Rivian, Ford End Partnership; Will Continue to Collaborate on Electric Concepts

Ford and Rivian said that they are no longer planning to work together on electric vehicles.

The Detroit automaker and the Colorado, Rivian’s all-electric flagship crossover, will continue to work together on electric concepts.

“In 2018, Ford, Rivian and Rivian together demonstrated that electric vehicles are appealing to consumers,” said H. Robert Davis, Ford vice president of electrification strategy, in a statement released on Thursday. “The partnership builds on the market demand for electrified vehicles and should help Ford, Rivian and their dealers provide consumers with exciting, compelling and affordable electric vehicles in 2019 and beyond.”

The automakers haven’t made any comment on where the partnership will lead.

The news comes as a surprise, considering Rivian was bullish about working with Ford.

In October, EJ Davis, vice president and CTO of Rivian, said, “The acquisition of a company like Ford allows us to become more vertical, which allows us to do things more quickly in a more effective way.”

Rivian’s CEO, Ricky Hudon, has suggested that the automaker may have struggled internally to figure out how to approach the Ford partnership without major resistance. In October, Hudon said, “Everybody has to be on the same page, and I feel like we’re past that point.”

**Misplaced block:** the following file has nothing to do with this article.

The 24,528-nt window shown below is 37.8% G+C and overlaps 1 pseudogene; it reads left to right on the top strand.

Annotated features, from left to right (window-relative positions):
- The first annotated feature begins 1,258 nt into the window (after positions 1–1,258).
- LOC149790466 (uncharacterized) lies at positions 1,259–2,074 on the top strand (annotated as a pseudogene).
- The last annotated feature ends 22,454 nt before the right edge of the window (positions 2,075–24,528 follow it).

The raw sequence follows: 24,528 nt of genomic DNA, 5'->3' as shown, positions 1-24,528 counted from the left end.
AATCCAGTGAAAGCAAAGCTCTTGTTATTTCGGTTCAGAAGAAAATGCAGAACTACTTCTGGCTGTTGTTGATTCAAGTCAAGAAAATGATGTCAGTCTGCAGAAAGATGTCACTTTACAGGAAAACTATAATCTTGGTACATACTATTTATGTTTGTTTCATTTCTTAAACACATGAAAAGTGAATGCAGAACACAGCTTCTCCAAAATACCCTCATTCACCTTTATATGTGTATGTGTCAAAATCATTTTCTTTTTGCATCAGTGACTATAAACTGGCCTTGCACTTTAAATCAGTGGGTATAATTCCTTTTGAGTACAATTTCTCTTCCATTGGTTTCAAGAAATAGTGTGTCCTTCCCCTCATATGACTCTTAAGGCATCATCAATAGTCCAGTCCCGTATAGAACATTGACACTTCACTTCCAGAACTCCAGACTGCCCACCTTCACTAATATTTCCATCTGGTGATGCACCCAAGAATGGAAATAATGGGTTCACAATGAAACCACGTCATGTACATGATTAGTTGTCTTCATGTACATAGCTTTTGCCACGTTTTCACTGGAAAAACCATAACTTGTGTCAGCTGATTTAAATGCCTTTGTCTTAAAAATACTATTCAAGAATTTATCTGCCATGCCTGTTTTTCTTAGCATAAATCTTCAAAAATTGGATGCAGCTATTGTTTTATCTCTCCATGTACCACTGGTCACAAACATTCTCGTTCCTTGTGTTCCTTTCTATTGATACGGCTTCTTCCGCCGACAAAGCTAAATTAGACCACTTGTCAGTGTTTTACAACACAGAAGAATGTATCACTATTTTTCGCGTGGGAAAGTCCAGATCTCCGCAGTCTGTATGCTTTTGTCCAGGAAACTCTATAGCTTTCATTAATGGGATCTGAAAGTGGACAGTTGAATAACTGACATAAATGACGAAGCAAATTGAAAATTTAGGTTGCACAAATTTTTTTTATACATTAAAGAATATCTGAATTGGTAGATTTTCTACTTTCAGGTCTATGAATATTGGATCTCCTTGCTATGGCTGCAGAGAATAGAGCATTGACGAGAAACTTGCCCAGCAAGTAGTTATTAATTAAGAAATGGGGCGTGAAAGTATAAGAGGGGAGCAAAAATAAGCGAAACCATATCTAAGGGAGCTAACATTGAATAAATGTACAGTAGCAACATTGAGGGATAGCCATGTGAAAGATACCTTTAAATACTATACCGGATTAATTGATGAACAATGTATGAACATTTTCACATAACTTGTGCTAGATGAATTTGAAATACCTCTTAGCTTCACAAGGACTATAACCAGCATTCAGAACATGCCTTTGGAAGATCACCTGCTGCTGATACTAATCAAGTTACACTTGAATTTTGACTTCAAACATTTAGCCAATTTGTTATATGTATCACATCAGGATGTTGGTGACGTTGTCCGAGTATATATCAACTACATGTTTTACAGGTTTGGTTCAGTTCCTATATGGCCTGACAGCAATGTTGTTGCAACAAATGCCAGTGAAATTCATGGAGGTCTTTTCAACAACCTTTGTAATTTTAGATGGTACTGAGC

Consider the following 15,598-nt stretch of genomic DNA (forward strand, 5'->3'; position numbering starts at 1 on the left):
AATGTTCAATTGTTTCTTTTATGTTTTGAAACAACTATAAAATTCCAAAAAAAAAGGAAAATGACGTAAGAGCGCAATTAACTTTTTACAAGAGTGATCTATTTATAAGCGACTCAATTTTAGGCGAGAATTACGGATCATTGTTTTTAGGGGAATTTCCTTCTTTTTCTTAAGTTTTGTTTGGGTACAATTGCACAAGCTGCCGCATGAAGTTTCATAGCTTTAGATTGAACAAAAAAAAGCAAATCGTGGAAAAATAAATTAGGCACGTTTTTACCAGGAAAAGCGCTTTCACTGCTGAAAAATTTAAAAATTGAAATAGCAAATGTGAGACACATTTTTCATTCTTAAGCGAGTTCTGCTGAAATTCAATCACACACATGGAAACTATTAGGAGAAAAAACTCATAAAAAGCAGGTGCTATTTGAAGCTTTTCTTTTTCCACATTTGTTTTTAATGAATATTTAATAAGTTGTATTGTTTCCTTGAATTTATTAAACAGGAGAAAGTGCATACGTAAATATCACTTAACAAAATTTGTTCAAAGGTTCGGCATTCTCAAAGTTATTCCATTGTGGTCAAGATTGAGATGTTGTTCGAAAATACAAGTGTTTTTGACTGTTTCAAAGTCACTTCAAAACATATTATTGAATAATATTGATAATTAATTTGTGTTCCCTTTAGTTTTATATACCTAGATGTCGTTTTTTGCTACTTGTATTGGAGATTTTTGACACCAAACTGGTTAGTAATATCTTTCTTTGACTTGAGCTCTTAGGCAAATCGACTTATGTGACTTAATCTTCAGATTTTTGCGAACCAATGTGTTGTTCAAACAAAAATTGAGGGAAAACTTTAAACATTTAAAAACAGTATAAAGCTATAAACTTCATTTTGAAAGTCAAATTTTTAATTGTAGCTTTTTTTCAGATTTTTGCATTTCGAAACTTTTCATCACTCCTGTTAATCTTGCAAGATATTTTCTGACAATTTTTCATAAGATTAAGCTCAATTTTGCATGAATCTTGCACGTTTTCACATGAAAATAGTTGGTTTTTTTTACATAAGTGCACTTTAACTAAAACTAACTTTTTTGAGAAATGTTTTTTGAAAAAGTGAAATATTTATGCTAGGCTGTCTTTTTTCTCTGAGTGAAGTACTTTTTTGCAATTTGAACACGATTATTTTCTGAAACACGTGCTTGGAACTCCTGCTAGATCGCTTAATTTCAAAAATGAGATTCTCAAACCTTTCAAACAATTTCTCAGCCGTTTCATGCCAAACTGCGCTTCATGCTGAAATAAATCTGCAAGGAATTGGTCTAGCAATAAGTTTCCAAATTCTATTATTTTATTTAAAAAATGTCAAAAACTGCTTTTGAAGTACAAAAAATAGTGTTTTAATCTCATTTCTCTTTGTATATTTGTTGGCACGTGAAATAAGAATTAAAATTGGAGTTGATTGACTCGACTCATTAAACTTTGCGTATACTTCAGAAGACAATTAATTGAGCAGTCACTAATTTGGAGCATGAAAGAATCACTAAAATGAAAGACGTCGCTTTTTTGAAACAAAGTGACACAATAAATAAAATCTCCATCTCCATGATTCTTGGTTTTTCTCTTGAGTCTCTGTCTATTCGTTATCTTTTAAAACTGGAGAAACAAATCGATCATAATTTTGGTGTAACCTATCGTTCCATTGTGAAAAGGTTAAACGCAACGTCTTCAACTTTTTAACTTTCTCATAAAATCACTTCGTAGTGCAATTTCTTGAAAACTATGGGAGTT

“We’re moving forward with our standalone model right now as it exists, and the XC90 is obviously a really great vehicle,” Hudon said. “The partnership, as currently constituted, wasn’t really designed to solve problems between two businesses.”

At the time, Hudon said, “One thing we said to Ford and everybody was we’re interested in partnering, but what we’re interested in is solving problems. We’re not interested in partnering on a path to distribution.”

Hudon claimed then that Ford never took the invitation to talk seriously, even as Rivian’s self-driving testing has expanded to 50 cities in the U.S. and Canada. He said Ford informed Rivian as soon as they were able to announce it.

“I just wanted to make sure that people understood the scope of our offering. We have a vehicle strategy for the 2025 time frame, but it’s not currently codified yet,” Hudon said. “By us not talking to Ford, you could assume that they weren’t interested.”

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